(Olympic) girl love rules

I’ve been paying a lot of attention to the media coverage of the Olympics, and I have to say, I’ve about had my fill of criticism.  If it’s not people criticizing the female athletes themselves, it’s people criticizing the criticism.  Don’t get me wrong – it’s important that people serve as watchdogs and be ready to call out problematic media coverage when it happens. But I also worry that the deeply entrenched biases on the part of much of the mainstream media threatens to supplant the real story, which is that thousands of female athletes are showing the world what they’re made of on the biggest stage we’ve got.  (The media turning itself into the center of the story?  Why, I never.)

In many ways, I think you can make the argument that a lot of the media commentary is out of step with the opinions held by much of the public.  Katie Culver made this point in a post for Fair Game News:

Media discussion around women’s Olympic sports is behind the curve, falling into the familiar rut with commentary on bikini’s – or not; adequate hairstyles; who’s had a baby. But if you listen to kids talking about the Olympics, they get at the heart of Olympic competition: athleticism and perseverance.

And you know what?  As a blogger, I am part of the media.  I have the ability to make my voice heard, even in this little tiny way.  So rather than focusing on the things that make me angry, I want to write about the things that give me joy, that leave me covered in goosebumps and choking back tears of happiness. There has been so much of that in these Olympic Games, and I don’t want that to get lost amid all of the righteous anger aimed at the backwards-facing media establishment.

Perhaps one of my favorite things about the Olympics has been all of the platonic girl love so many of the athletes show for their teammates.  Last night I watched Misty May-Treanor and Kerri Walsh Jennings celebrate their third straight gold medal in beach volleyball by gushing about each other:

May-Treanor, who said she’s ready for her next journey, said that “I will never leave [Walsh Jennings’] side.” She called her time in London “emotional,” but added, “I think we learn so much about everything outside of volleyball. That’s what this Olympics signified. It was the journey off the court together, and it’s something we’re never going to forget and we’re going to be in each other’s lives forever.”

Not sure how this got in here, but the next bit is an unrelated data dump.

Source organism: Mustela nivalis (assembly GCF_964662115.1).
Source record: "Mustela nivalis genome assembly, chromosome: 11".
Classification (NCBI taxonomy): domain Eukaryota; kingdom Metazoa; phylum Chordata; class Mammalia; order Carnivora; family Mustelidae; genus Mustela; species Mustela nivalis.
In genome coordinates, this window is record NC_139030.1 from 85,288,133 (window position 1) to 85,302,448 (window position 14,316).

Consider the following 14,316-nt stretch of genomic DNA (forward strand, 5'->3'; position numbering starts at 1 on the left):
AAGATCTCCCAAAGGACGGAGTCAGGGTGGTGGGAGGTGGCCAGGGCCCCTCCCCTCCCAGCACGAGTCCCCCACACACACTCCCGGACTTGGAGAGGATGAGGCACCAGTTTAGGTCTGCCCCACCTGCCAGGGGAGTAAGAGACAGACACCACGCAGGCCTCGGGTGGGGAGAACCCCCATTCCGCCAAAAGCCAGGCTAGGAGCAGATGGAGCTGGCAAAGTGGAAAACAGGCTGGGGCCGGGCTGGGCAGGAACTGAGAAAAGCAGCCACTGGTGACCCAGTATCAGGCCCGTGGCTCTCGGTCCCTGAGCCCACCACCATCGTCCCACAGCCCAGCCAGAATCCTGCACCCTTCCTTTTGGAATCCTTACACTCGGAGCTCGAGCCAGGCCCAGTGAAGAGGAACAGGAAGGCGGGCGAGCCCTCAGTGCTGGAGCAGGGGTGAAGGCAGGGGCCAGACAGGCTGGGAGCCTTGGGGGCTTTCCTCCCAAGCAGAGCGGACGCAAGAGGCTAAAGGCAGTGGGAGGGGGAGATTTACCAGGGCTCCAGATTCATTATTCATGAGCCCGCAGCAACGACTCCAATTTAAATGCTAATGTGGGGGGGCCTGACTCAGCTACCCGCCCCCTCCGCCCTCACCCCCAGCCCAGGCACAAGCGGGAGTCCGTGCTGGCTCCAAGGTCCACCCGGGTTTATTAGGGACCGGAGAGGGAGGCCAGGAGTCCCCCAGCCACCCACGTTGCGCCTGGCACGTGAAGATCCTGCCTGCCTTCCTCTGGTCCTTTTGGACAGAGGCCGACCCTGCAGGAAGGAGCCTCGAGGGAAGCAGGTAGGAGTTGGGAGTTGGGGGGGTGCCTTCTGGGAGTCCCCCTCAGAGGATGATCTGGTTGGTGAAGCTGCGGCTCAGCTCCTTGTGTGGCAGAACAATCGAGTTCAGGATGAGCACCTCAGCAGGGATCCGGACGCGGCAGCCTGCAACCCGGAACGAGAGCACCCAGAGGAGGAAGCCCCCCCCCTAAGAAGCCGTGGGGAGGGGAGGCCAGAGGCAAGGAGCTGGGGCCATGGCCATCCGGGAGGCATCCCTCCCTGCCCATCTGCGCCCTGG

D’awwww!  *wipes tears*

I mean, look at these two:

I think it’s about time we coin the female equivalent of “bromance,” don’t you?

Misty May-Treanor and Kerri Walsh Jennings weren’t the only ones letting their lady love-flag fly for all to see. Cameras caught gymnast McKayla Maroney, whose scowl launched the most hilarious tumblr of the day, hugging her teammate Gabby Douglas:

And if you watched the women’s marathon, you were probably treated to the sight of two of the United States’ top marathoners, Kara Goucher and Shalane Flanagan, leaning on each other as they limped from the finish line:

The women have been pretty open about the fact that they competed as rivals for several years, but after they both qualified for the marathon, they started training together.  They were apprehensive at first, but then they soon became friends.

If you were watching the U.S. women’s swimming team (which you probably were, as they dominated prime-time for several days), you may have caught their world record-smashing performance in the 4×200 relay.  And if you caught that, you probably saw the four ladies hugging each other and jumping up and down on the pool deck:

Maybe I shouldn’t include tennis superstars Serena and Venus Williams in this, but look at how sweet they looked after they won gold in the doubles:

I defy the assholes at Fox News to find something wrong with this.  (Oh, who am I kidding. They probably did.)

The U.S. women’s rowing team celebrated their gold medal in the eights by throwing their coxswain Mary Whipple into the water:

In my family this was totally how we showed love – by throwing each other into huge bodies of water.  Don’t judge!

And of course, no gallery of exultant female athletes can exclude the U.S. women’s soccer team, especially this photo of Megan Rapinoe giving Alex Morgan a huge-ass bear hug: